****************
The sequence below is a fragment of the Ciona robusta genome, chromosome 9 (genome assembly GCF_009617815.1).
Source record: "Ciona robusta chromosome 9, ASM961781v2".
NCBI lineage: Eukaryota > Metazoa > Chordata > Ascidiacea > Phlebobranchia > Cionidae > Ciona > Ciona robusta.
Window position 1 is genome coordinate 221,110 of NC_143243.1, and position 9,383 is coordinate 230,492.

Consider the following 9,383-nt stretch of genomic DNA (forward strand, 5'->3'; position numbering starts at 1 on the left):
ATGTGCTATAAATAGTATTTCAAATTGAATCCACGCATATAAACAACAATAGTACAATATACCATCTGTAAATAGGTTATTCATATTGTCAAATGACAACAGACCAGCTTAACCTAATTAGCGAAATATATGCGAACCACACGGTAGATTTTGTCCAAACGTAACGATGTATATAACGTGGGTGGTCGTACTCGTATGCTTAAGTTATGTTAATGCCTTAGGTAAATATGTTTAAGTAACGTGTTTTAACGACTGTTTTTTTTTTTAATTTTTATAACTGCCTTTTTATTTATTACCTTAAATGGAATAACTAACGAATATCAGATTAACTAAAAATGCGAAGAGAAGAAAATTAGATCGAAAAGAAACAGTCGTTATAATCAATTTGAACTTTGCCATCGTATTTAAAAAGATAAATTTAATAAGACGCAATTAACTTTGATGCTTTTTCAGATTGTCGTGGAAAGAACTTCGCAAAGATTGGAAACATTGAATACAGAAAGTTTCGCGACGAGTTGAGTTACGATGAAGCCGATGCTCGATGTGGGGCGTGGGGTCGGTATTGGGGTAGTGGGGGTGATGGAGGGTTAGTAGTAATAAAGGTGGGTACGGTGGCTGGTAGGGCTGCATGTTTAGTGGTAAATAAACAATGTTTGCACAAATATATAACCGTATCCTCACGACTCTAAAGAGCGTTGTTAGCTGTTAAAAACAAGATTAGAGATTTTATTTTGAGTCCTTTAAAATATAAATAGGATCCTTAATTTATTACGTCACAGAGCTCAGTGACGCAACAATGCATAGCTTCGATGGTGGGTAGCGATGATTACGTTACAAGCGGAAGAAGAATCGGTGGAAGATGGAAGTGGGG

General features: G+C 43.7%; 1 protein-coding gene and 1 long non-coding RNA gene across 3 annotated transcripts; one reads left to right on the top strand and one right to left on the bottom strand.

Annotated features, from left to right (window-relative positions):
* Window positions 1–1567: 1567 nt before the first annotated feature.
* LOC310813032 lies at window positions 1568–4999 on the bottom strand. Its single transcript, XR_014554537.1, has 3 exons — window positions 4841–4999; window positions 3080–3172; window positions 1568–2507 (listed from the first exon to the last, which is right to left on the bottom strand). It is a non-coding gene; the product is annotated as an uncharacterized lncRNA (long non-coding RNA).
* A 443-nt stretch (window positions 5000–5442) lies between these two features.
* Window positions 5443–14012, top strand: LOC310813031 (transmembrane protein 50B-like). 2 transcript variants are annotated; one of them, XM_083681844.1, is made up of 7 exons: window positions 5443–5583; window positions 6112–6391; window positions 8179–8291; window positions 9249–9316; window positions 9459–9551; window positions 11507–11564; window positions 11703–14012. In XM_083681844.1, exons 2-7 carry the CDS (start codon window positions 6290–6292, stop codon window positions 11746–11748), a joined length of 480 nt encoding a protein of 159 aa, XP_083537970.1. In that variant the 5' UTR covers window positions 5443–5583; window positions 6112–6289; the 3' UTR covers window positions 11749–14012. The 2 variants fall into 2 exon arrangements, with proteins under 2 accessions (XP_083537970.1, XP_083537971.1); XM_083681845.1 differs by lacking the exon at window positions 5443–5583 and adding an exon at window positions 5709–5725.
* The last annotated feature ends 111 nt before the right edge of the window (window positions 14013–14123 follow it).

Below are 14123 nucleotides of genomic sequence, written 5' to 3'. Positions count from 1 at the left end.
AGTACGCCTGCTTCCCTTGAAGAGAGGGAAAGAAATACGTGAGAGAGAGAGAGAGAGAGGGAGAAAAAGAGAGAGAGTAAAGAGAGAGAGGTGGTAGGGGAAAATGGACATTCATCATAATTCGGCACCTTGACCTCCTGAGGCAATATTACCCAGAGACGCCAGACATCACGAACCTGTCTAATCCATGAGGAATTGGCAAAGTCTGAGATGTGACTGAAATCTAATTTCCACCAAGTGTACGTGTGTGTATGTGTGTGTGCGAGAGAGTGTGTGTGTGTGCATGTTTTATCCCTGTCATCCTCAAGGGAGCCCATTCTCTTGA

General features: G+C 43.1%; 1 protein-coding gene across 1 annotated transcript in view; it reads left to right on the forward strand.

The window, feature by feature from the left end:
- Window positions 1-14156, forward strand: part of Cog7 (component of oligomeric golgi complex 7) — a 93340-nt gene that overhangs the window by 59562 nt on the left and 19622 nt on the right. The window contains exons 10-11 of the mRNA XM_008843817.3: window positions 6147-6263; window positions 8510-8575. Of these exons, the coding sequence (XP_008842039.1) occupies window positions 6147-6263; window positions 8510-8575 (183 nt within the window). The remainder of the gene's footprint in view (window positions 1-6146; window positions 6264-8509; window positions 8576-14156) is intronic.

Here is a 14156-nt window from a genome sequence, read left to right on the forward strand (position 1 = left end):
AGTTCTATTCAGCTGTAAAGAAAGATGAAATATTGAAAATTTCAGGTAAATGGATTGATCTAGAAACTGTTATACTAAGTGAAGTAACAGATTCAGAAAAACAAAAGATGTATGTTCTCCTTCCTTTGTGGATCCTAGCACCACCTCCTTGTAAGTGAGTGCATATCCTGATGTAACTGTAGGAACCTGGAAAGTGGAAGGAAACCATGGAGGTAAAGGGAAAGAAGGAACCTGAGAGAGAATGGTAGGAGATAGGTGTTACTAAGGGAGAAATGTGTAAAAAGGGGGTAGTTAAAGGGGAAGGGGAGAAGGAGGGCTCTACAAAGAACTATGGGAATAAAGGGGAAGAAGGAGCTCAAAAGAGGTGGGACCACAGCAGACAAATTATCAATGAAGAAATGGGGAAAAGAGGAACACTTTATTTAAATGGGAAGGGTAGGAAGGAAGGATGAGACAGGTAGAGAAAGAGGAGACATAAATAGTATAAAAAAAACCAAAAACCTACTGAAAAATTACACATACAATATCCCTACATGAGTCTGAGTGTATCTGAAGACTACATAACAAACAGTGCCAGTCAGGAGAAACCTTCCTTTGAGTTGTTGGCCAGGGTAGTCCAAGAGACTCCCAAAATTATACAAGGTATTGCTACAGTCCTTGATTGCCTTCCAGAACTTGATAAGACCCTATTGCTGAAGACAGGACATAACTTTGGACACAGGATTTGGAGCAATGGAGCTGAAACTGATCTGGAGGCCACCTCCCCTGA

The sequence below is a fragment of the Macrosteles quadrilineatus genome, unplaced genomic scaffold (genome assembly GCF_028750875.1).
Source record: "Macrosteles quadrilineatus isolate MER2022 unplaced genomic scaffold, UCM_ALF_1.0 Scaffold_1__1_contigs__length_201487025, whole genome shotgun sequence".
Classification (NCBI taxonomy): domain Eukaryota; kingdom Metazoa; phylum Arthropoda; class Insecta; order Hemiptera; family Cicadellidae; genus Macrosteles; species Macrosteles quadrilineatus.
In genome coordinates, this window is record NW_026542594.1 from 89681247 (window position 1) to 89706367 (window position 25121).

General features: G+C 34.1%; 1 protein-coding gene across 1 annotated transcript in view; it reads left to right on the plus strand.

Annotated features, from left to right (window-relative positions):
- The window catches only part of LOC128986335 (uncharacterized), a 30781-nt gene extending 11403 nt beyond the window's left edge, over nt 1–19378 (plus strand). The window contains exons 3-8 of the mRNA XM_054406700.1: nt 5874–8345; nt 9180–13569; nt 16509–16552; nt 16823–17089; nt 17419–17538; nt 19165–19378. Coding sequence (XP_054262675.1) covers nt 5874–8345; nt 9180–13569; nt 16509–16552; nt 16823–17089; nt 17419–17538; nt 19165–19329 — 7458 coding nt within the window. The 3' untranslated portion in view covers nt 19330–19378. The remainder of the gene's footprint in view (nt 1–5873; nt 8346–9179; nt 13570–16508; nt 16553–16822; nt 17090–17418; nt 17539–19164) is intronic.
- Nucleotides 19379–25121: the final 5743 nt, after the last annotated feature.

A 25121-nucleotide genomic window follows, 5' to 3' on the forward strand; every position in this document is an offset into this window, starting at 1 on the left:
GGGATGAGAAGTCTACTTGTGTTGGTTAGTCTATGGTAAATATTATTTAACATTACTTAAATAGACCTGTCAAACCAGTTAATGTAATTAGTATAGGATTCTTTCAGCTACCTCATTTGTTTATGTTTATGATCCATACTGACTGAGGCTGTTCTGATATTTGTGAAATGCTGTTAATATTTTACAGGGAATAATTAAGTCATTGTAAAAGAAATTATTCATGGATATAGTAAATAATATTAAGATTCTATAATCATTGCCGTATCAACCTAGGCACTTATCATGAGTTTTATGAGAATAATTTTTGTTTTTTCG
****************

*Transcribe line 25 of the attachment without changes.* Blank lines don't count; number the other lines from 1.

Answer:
General features: G+C 34.1%; 1 protein-coding gene across 1 annotated transcript in view; it reads left to right on the plus strand.